healthcarecompliance101

Healthcare Compliance 101

Archive for the month “October, 2011”

Evaluating and Improving a Compliance Program

Evaluating and Improving a Compliance Program

Health care is one of the most highly regulated industries in the United States.  Thousands of health care entities have been excluded from participating in federal programs, such as Medicare and Medicaid, for violating laws.  Government agencies, such as the Federal Bureau of Investigation (FBI), Office of Inspector General (OIG), Department of Justice (DOJ) and Centers for Medicare and Medicaid Services (CMS) target health care fraud and abuse as high priority areas to conduct inquiries and investigations.  In light of the proliferation of fraud and abuse legislation and enforcement activities directed at the health care industry, it is becoming imperative for health care organizations to implement compliance programs not only to prevent violations but also to reduce the potential for liability should violations occur.

What is the Purpose of a Compliance Program?

The purpose of a compliance program is aimed at ensuring that the organization, its employees, and associates comply with applicable laws, regulations, and standards.  Health care compliance programs should outline a comprehensive strategy to ensure the submission of accurate claims to federal, state, and commercial payers.  The compliance program should include policies and procedures to comply with other applicable laws and regulations relating to the delivery of health care products and services. 

What Makes a Compliance Program Work?

Programs that work are about two things: a management commitment to do the right thing, and effective management steps to make that happen.  It is about making sure that all those who work for the organization know what to do, and believe that the organization is serious about acting legally and ethically.  

Compliance Program Foundation

The Office of the Inspector General, “OIG,” has spoken authoritatively on the basic elements of an effective compliance program.  The Federal Sentencing Guidelines have defined an effective compliance program as “a program that has been reasonably designed, implemented, and enforced so that it generally will be effective in preventing and detecting criminal conduct.”(1)  The Sentencing Guidelines outlines seven key elements of a compliance program.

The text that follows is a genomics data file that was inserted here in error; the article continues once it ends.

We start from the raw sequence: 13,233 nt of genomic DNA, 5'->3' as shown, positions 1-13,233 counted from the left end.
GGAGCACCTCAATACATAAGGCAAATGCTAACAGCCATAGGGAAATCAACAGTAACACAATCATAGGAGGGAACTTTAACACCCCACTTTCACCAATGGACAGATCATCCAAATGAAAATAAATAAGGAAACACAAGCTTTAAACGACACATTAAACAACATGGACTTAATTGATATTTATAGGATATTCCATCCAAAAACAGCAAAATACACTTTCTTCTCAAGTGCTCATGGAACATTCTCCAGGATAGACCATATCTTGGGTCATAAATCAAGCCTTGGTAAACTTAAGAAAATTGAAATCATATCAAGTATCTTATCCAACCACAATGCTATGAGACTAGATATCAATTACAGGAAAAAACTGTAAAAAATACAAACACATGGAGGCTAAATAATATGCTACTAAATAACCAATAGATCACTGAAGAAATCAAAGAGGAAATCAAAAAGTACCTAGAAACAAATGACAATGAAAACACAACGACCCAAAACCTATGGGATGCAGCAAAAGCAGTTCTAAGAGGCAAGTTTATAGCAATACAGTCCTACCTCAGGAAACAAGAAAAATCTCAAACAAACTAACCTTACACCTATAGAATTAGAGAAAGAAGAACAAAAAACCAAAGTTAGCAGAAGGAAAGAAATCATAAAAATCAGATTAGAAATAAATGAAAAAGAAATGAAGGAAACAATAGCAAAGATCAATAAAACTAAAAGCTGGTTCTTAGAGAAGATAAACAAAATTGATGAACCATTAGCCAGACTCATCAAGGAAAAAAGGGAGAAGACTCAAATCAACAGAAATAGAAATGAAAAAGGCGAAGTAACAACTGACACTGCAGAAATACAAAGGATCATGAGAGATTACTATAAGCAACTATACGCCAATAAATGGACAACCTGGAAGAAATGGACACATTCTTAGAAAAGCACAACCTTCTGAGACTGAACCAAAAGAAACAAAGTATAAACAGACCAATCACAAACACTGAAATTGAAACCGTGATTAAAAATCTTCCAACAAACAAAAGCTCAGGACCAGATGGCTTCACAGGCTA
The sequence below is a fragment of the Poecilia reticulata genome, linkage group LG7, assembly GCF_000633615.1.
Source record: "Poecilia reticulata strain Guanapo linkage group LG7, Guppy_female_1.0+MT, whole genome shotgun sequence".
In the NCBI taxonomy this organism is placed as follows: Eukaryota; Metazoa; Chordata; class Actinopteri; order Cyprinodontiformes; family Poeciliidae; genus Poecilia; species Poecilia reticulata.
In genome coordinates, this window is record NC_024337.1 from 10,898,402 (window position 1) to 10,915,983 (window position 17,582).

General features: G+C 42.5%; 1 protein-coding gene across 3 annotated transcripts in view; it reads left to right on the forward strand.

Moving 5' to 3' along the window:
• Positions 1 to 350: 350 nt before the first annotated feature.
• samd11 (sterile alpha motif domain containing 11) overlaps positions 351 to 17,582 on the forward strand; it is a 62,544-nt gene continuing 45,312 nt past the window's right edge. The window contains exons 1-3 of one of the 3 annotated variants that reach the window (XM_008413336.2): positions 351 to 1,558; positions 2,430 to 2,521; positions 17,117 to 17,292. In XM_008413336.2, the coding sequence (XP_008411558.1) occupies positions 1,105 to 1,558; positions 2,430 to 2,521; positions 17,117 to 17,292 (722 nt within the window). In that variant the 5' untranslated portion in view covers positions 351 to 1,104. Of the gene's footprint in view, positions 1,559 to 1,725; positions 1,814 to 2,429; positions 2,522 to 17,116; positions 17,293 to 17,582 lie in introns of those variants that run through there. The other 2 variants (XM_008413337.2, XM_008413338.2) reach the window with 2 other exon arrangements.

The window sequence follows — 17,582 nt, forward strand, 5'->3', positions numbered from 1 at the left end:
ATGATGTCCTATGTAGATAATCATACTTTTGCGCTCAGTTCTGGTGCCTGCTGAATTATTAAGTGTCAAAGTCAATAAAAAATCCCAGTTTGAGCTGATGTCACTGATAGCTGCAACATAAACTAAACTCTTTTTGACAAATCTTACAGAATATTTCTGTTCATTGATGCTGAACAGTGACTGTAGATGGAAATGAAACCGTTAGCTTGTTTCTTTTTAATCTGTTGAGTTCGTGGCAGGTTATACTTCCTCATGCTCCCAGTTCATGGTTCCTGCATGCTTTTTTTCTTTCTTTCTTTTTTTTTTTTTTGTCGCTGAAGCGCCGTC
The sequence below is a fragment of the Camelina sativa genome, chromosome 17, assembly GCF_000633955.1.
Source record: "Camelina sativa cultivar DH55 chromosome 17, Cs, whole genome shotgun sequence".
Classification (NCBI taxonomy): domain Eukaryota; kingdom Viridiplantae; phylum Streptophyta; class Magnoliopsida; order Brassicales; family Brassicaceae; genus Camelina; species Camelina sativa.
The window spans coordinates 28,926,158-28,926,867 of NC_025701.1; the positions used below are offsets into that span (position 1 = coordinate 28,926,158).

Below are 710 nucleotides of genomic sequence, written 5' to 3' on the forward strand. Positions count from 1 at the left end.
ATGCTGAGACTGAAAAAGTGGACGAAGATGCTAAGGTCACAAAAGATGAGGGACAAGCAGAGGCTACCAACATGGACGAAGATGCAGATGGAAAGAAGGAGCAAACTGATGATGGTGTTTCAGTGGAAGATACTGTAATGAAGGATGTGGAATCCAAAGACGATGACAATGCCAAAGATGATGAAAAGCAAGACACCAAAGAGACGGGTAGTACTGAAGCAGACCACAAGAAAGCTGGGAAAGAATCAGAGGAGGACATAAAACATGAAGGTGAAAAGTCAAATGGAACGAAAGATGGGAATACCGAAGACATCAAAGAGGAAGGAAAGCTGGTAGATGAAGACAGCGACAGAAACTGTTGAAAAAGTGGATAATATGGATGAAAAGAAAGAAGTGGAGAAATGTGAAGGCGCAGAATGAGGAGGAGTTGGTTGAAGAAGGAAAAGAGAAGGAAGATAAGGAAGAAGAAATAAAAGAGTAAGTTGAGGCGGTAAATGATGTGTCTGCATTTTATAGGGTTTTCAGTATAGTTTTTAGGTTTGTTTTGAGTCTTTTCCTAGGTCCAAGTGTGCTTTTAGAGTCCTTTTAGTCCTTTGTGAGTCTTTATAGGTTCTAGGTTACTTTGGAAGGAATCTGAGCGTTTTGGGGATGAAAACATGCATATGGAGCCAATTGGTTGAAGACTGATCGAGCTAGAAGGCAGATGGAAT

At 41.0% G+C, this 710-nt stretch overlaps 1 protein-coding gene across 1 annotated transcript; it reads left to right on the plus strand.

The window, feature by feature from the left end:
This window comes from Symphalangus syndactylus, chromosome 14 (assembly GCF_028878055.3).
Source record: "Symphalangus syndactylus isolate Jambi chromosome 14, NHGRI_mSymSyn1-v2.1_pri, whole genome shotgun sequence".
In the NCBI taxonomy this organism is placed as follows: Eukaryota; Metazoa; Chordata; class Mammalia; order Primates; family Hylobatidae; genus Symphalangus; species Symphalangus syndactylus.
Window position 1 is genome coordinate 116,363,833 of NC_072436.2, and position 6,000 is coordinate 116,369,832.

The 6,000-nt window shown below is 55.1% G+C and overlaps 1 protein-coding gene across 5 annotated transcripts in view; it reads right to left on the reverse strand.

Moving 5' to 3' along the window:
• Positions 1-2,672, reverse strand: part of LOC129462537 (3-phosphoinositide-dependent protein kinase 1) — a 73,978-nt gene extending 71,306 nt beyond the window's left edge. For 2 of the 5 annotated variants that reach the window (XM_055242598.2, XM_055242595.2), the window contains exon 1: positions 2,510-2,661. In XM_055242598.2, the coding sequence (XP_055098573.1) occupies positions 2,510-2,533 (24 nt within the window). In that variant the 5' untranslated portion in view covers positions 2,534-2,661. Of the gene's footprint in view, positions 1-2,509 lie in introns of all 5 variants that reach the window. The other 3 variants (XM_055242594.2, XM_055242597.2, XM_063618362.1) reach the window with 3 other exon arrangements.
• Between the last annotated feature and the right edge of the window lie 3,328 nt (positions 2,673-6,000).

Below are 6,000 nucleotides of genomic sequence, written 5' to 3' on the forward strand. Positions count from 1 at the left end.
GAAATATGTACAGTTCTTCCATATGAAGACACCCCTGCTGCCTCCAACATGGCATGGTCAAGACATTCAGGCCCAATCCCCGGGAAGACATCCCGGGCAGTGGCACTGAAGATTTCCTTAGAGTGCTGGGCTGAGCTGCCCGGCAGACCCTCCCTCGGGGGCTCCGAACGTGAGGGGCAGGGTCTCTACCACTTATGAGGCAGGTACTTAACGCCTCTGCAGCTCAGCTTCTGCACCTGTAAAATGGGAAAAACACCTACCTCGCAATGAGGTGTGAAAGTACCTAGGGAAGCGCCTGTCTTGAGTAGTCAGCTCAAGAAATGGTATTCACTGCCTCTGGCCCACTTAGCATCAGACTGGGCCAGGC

1.  Compliance Standards  “The organization must have established compliance standards and procedures to be followed by its employees and other agents that are reasonably capable of reducing the prospect of criminal, civil, and administrative violations.” Comment 3.(k)(1).

2.  High Level Responsibility “Specific individuals within high-level personnel of the organization must have been assigned overall responsibility to oversee compliance with the standards and procedures and have sufficient resources and authority to assure compliance.” Comment 3.(k)(2).

3.  Trustworthy Individuals  “The organization must have used due care not to delegate substantial dicretionary authority to individuals whom the organization knew, or should have know through the exercise of due diligence, had a propensity to engage in illegal activities.” Comment3.(k)(3).

4.  Education  “The organization must have taken steps to communicate effectively its standards and procedures to all employees and other agents, such as by requiring participation in training programs or by disseminating publications that explain in a practical manner what is required.” Comment3.(k)(4).

5.  Monitoring and Auditing  “The organization must have taken reasonable steps to achieve compliance with its standards, such as by utilizing monitoring and auditing systems reasonably designed to detect criminal, civil, and administrative violations by its employees and other agents.” Comment3.(k)(5).

6.  Enforcement and Discipline  “The standards must be consistently enforced through appropriate disciplinary mechanisms, including, as appropriate, discipline of individuals responsible for the failure to detect an offense.” Comment 3.(k)(6).

7.  Response and Prevention  “After an offense has been detected, the organization must have taken all reasonable steps to respond appropriately to the offense and to prevent further similar offenses. including any necessary modification to its program to prevent and detect criminal, civil, and administrative violations.” Comment3.(k)(7).

Health care organizations have recognized that compliance programs are important because the regulatory environment in which they operate is exceedingly complex, and they have a fundamental obligation to their patients and the public to ensure that participation in government and private reimbursement systems and the operation of health care organizations are consistent with applicable laws and regulations.

Healthcare Compliance Consulting, Inc. (HCC) has been providing consulting services and compliance programs to health care providers for almost a decade.  Our clients include medical doctors, cardiologists, allergy physicians, dermatologists, chiropractors, home health agencies and dentists. 

  

(1) Federal Sentencing Guidelines, §8A.2. Comment 3.

Healthcare Compliance Consulting, Inc.
Developers of Healthcare Compliance for Less Than $2.00 Per Day.
5755 Heather Ridge Drive
St. Paul, Minnesota 55126          
Phone: (651) 484-4303
Fax: (651) 484-6213
Email: davesina@q.com or candysina@q.com
www.healthcarecomplianceconsulting.net       
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